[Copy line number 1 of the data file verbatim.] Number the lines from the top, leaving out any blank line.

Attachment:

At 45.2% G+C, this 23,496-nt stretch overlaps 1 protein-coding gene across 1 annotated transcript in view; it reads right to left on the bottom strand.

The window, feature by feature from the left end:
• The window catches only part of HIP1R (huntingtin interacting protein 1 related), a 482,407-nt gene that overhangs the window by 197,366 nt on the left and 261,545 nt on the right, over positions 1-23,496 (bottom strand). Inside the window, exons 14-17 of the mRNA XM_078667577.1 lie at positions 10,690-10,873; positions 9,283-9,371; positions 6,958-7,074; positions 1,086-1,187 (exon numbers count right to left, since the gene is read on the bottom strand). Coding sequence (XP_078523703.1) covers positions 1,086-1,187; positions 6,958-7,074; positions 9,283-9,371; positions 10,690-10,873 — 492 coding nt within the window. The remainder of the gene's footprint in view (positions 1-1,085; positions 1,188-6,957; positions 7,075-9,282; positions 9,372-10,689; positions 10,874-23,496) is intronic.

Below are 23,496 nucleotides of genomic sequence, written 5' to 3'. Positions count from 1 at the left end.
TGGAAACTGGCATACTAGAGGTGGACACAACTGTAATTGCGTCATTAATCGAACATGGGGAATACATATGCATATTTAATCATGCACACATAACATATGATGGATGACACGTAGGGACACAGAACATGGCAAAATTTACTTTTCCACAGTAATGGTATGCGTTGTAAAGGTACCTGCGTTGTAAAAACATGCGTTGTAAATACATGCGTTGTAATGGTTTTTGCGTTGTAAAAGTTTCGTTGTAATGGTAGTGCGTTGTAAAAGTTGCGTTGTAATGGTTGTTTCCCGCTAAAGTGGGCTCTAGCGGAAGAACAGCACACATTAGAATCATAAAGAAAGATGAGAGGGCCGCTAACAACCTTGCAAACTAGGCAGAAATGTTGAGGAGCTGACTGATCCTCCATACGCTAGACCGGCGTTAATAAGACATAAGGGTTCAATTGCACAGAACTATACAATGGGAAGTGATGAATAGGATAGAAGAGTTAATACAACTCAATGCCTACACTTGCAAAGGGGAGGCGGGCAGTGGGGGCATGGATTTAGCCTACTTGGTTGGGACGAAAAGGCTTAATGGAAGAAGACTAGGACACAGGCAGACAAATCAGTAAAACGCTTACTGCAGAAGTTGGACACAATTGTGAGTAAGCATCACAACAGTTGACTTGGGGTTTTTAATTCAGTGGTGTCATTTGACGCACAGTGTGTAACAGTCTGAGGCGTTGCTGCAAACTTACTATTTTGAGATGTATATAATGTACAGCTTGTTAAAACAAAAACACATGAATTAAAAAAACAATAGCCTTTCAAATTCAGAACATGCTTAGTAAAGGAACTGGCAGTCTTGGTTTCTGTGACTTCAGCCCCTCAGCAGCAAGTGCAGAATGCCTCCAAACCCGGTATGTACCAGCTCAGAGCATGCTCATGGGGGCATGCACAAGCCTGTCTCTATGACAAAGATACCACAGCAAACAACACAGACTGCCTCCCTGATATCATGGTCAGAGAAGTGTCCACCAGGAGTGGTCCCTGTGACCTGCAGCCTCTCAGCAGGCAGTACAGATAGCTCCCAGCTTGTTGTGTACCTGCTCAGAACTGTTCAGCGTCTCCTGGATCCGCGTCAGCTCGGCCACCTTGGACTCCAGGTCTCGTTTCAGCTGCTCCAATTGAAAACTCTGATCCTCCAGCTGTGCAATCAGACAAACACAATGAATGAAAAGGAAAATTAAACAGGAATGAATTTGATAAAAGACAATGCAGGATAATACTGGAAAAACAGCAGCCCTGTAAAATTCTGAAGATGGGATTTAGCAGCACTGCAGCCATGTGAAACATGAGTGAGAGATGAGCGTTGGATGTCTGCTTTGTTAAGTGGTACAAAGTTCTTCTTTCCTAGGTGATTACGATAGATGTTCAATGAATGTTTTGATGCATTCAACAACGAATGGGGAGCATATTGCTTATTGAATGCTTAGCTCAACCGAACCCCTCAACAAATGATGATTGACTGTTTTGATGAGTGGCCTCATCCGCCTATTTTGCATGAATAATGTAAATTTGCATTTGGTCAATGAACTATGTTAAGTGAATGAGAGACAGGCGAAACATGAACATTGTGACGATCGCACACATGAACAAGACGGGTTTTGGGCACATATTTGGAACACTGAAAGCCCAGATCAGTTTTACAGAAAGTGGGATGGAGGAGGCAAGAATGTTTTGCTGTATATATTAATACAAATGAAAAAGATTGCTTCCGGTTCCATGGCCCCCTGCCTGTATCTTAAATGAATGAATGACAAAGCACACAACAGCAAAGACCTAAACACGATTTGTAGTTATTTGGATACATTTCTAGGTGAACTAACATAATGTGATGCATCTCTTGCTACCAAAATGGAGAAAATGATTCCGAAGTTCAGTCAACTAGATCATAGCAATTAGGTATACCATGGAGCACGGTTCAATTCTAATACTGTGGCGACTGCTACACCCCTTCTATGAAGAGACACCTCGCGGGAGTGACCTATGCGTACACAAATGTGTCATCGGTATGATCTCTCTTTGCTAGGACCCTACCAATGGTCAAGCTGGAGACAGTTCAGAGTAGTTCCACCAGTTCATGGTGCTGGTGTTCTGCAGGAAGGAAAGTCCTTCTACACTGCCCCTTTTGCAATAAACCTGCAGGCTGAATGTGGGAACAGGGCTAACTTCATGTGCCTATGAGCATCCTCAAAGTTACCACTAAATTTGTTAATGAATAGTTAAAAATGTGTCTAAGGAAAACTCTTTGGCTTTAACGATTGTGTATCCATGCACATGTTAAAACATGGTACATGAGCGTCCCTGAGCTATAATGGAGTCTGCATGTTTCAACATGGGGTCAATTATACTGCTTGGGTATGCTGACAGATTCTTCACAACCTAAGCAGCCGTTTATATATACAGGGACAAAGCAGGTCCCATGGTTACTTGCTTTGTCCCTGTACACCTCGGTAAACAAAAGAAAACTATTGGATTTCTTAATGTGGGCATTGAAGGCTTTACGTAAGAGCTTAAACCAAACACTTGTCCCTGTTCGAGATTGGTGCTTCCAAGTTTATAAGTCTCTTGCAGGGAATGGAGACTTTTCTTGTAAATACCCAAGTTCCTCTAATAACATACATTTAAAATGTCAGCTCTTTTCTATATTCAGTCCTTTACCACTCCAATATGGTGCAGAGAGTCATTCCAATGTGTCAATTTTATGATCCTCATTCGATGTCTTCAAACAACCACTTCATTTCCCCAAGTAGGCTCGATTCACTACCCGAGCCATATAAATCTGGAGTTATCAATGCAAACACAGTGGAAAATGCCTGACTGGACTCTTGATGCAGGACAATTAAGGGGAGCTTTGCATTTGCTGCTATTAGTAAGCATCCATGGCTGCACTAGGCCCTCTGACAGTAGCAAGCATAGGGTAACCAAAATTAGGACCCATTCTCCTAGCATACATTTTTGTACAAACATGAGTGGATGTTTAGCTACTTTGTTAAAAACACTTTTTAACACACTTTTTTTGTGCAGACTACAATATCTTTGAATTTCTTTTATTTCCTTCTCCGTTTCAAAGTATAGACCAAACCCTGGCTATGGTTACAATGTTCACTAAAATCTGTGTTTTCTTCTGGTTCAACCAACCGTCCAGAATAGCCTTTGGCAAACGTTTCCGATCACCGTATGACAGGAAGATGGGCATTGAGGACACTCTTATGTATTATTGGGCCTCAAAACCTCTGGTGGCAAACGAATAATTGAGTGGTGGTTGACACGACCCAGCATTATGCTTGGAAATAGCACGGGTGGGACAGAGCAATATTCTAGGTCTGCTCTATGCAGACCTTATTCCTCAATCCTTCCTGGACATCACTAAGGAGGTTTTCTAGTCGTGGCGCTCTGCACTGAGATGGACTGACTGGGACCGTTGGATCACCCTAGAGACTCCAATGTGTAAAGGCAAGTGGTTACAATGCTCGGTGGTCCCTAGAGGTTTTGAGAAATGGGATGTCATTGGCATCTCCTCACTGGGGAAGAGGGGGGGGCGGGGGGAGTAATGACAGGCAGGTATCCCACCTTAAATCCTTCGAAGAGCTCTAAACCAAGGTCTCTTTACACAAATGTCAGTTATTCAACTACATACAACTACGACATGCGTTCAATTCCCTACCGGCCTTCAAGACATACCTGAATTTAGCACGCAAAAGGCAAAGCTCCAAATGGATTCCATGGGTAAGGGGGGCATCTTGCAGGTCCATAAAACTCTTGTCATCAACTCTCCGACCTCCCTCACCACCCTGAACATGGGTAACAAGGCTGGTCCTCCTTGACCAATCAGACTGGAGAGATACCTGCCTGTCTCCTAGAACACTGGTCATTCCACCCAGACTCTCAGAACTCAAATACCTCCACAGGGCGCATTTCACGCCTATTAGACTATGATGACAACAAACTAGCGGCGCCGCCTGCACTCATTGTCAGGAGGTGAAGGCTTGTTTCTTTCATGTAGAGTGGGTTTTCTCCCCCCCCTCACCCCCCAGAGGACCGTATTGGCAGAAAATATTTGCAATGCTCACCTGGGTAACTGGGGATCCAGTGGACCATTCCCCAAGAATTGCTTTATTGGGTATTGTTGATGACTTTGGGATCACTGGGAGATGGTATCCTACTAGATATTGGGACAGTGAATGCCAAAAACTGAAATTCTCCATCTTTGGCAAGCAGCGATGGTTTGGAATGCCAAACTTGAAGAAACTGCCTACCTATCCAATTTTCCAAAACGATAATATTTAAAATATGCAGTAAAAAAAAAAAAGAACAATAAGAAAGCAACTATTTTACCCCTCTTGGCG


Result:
At 45.2% G+C, this 23,496-nt stretch overlaps 1 protein-coding gene across 1 annotated transcript in view; it reads right to left on the bottom strand.